Can Frequent Travel Actually Make You Healthier?

Can Frequent Travel Actually Make You Healthier?

Just tell your boss you have a medical need to go OOO.

By Bryce Gruber

Traveling a ton may leave you bleary eyed and fatigued — or even "annoyed" if you're jet-setting supermodel Kendall Jenner — but don't unpack your suitcase so fast. It turns out that, contrary to how it can sometimes feel, traveling frequently may actually be good for your health.

Unless you're traveling to outer space (here's lookin' at you, Richard Branson), your immune system can actually get a healthy boost with all the hustle, bustle, and shuffling between destinations and exposure to a certain degree of microorganisms.

"Our immune systems can recognize several microbial species as either harmless or beneficial," explains Jason Tetro, Visiting Scientist at the University of Guelph and author of the bestselling book, The Germ Files. "When immunity encounters these species, it becomes more balanced, and less likely to develop allergies and inflammation, the latter of which is well known to contribute to numerous chronic diseases."

So basically the universe wants us to take more vacations, right?

"Microbes are everywhere so always expect to be exposed to them. Most are harmless but those capable of making us sick are usually found in areas where humans tend to gather. So, surfaces in hotel rooms, airport, airplanes, and other vessels, restaurants, and recreational areas like concert venues or sports arena will be rife with human microbes amounting to hundreds per square inch."

Heading to the airport or to a semi-questionable all inclusive resort doesn't exactly make you superhuman in terms of immunuty, but according to a study conducted by Stanford University, it does help your body's long-term memory of which germs it has previously recorded a response to. The study goes beyond just the concept of microbial memory and shows evidence that our immune systems can even be kickstarted when protozoan, viral, microbial, or fungal pathogens are encountered again in the future — you know, like in an airplane full of people from every corner of the earth.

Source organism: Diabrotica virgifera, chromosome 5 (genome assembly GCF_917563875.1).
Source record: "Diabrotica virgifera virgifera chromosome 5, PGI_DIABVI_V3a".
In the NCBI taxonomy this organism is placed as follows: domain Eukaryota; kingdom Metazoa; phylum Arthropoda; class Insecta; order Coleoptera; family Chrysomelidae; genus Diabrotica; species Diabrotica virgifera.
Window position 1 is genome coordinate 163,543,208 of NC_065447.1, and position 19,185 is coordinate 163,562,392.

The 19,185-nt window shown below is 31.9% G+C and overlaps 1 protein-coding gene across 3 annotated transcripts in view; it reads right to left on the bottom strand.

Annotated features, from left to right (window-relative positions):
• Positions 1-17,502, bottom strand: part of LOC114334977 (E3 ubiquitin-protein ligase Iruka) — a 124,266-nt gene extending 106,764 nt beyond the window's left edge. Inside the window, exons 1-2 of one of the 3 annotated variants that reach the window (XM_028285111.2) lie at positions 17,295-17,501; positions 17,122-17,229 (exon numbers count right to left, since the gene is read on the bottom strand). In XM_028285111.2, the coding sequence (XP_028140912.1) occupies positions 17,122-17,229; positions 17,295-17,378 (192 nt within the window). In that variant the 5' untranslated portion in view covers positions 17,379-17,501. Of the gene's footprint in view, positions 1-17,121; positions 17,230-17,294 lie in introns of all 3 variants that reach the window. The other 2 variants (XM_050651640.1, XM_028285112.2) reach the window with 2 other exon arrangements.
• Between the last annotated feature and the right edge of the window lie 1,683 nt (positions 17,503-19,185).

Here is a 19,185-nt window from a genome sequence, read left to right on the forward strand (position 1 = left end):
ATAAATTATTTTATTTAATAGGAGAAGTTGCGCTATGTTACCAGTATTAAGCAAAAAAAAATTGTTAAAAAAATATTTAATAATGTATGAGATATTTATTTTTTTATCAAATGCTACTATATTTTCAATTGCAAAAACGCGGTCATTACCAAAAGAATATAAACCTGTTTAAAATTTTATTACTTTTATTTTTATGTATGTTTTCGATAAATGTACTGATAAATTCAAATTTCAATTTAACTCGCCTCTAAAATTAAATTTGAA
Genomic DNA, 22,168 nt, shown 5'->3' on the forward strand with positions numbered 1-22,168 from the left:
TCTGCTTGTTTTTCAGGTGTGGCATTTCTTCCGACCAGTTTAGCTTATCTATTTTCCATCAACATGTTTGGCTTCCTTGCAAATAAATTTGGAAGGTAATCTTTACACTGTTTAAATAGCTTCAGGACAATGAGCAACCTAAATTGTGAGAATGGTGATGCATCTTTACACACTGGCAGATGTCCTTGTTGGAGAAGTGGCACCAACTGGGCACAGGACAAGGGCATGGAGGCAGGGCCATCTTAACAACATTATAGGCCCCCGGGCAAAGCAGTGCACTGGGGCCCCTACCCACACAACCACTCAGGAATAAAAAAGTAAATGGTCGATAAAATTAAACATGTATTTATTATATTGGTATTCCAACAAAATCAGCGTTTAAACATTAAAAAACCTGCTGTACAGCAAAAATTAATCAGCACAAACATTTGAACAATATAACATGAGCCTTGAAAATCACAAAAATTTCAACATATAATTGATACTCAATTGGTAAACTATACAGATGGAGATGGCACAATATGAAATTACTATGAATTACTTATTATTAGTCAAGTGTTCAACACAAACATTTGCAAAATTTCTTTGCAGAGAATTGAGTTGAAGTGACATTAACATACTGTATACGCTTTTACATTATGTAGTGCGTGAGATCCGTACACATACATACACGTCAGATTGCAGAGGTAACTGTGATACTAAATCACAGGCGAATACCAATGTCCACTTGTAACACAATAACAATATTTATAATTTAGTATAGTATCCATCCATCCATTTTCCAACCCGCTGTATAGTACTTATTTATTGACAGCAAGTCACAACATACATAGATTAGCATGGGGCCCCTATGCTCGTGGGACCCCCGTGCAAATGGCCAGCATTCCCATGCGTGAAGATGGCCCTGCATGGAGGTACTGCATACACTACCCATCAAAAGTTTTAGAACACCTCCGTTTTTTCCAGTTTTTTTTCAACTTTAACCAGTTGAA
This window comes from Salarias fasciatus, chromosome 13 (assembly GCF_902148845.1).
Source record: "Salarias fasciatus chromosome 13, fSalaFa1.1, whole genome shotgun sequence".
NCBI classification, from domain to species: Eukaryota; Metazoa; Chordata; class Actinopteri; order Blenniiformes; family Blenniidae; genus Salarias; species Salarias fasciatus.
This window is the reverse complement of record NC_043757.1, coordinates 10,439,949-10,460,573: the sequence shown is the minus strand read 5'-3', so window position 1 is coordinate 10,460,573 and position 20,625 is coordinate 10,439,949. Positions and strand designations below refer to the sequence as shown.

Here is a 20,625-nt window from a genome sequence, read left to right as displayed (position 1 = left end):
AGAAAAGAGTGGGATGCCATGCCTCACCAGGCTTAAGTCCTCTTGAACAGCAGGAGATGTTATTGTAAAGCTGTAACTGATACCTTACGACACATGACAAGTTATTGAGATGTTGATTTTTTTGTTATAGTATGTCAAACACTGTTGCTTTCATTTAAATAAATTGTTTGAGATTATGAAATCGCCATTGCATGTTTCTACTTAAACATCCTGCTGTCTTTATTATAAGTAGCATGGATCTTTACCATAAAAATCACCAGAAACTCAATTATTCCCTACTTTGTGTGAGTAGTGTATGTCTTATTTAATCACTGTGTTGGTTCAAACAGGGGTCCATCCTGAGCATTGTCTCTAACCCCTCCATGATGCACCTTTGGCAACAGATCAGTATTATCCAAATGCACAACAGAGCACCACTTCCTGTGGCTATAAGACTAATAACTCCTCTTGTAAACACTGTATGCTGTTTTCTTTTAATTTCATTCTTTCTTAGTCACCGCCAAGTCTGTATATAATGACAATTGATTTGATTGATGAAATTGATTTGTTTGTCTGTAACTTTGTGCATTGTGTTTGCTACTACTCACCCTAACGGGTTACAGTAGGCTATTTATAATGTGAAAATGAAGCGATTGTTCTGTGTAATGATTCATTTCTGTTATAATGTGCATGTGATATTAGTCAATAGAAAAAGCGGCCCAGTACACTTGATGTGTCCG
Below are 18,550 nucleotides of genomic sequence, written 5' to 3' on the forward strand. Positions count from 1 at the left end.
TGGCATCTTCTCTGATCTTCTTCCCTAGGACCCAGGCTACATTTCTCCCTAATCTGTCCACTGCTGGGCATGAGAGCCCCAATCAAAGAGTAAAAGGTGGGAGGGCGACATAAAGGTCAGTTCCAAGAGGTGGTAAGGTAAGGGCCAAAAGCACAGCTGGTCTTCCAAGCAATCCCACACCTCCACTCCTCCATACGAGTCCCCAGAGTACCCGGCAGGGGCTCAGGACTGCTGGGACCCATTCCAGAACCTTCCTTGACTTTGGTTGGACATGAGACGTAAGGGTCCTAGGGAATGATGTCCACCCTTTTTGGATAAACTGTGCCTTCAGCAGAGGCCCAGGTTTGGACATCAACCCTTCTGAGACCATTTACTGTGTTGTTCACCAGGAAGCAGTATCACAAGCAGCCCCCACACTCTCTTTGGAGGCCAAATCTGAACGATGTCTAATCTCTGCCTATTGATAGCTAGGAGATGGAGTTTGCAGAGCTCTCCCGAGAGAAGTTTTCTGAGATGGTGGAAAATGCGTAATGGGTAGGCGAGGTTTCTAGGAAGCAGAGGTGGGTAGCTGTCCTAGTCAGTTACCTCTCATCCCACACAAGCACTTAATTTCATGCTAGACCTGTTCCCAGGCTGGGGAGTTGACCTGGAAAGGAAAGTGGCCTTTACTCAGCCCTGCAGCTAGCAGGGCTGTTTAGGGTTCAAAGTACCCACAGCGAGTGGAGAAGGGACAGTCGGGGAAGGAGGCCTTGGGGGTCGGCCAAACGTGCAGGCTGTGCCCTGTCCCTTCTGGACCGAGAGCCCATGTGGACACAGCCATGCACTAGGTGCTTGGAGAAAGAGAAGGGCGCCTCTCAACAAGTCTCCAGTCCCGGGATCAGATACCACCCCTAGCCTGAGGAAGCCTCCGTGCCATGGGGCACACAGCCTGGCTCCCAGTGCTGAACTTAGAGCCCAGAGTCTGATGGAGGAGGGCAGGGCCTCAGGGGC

"You are less likely to get sick from these sources than from a person coughing or sneezing on you," shares Tetro.

It turns out that the exposure that doesn't make us sick often has the ability to strengthen and enhance our own supply of antibodies.

It's not quite as easy as hopping into a moldy, two-star hotel tub though — or hotel bed sheets that may not be clean (yuuuuck): You still need to be a responsible human when traveling, stresses Deena Blanchard, physician partner at Premier Pediatrics NYC and Brooklyn

"Germs can be spread from person to person in a variety of different ways. The most common way is through contact with an infected individual or an object an infected individual has touched. Contaminated food is another way for germs to spread. This can happen when someone with unclean hands is involved in food preparation, or when raw meat or poultry comes into contact with foods that are not going to be cooked such as a salad. In all these cases, an ounce of prevention is worth a pound of cure and frequent hand washing is very important!"

Beyond just the exposure to relatively safe microbes, more and more travelers are actually hopping on flights to pursue wellness tourism — with popularity jumping by double-digit numbers in recent years. The combination of immune-boosting exposure, fitness, and the general trend towards healthier vacationing is proving frequent travel to be powerful health enhancer.

So now what's your excuse for staying home?

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